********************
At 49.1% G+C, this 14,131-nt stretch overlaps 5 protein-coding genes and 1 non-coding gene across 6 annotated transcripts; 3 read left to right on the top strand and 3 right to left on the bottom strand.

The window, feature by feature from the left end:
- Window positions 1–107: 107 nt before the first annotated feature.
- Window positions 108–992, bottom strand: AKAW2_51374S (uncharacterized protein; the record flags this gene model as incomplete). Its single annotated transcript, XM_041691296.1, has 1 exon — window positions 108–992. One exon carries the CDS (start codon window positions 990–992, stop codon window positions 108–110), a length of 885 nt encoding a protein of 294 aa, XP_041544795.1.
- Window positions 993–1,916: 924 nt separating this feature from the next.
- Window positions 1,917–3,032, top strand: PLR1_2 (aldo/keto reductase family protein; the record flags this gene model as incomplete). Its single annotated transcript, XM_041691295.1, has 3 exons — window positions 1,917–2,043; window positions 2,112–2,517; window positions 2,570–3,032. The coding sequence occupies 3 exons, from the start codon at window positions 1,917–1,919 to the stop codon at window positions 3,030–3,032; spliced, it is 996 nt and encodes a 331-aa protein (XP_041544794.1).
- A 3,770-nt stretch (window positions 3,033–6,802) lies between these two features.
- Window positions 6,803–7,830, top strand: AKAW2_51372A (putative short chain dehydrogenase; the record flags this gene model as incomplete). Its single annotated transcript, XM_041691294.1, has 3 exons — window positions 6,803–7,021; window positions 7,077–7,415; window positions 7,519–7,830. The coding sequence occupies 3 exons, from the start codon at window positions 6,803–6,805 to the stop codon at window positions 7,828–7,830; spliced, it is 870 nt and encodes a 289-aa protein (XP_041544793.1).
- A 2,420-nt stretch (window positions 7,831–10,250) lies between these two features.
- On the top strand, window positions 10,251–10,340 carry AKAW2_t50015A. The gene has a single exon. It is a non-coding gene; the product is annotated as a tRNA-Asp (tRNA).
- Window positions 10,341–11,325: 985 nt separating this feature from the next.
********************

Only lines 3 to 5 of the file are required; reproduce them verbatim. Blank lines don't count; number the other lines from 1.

- Window positions 1–107: 107 nt before the first annotated feature.
- Window positions 108–992, bottom strand: AKAW2_51374S (uncharacterized protein; the record flags this gene model as incomplete). Its single annotated transcript, XM_041691296.1, has 1 exon — window positions 108–992. One exon carries the CDS (start codon window positions 990–992, stop codon window positions 108–110), a length of 885 nt encoding a protein of 294 aa, XP_041544795.1.
- Window positions 993–1,916: 924 nt separating this feature from the next.